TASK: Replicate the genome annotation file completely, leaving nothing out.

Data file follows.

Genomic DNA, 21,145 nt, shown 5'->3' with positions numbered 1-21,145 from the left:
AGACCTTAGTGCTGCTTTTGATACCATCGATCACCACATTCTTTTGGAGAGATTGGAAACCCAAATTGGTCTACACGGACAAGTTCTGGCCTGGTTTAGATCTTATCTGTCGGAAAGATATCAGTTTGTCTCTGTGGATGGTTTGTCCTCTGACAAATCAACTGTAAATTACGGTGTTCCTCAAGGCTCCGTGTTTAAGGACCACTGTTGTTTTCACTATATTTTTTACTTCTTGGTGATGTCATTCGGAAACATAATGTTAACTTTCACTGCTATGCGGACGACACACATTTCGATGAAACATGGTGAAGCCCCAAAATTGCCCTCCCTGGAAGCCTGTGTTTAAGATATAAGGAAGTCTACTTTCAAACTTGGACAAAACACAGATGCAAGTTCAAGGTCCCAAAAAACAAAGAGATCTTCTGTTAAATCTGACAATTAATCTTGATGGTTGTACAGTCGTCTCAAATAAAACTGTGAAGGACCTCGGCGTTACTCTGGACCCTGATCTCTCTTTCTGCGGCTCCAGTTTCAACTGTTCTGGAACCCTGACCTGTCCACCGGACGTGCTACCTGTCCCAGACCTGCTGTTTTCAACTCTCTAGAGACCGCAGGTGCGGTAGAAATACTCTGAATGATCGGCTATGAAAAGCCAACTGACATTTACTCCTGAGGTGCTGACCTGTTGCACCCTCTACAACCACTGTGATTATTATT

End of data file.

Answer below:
Genomic DNA, 21,145 nt, shown 5'->3' with positions numbered 1-21,145 from the left:
AGACCTTAGTGCTGCTTTTGATACCATCGATCACCACATTCTTTTGGAGAGATTGGAAACCCAAATTGGTCTACACGGACAAGTTCTGGCCTGGTTTAGATCTTATCTGTCGGAAAGATATCAGTTTGTCTCTGTGGATGGTTTGTCCTCTGACAAATCAACTGTAAATTACGGTGTTCCTCAAGGCTCCGTGTTTAAGGACCACTGTTGTTTTCACTATATTTTTTACTTCTTGGTGATGTCATTCGGAAACATAATGTTAACTTTCACTGCTATGCGGACGACACACATTTCGATGAAACATGGTGAAGCCCCAAAATTGCCCTCCCTGGAAGCCTGTGTTTAAGATATAAGGAAGTCTACTTTCAAACTTGGACAAAACACAGATGCAAGTTCAAGGTCCCAAAAAACAAAGAGATCTTCTGTTAAATCTGACAATTAATCTTGATGGTTGTACAGTCGTCTCAAATAAAACTGTGAAGGACCTCGGCGTTACTCTGGACCCTGATCTCTCTTTCTGCGGCTCCAGTTTCAACTGTTCTGGAACCCTGACCTGTCCACCGGACGTGCTACCTGTCCCAGACCTGCTGTTTTCAACTCTCTAGAGACCGCAGGTGCGGTAGAAATACTCTGAATGATCGGCTATGAAAAGCCAACTGACATTTACTCCTGAGGTGCTGACCTGTTGCACCCTCTACAACCACTGTGATTATTATT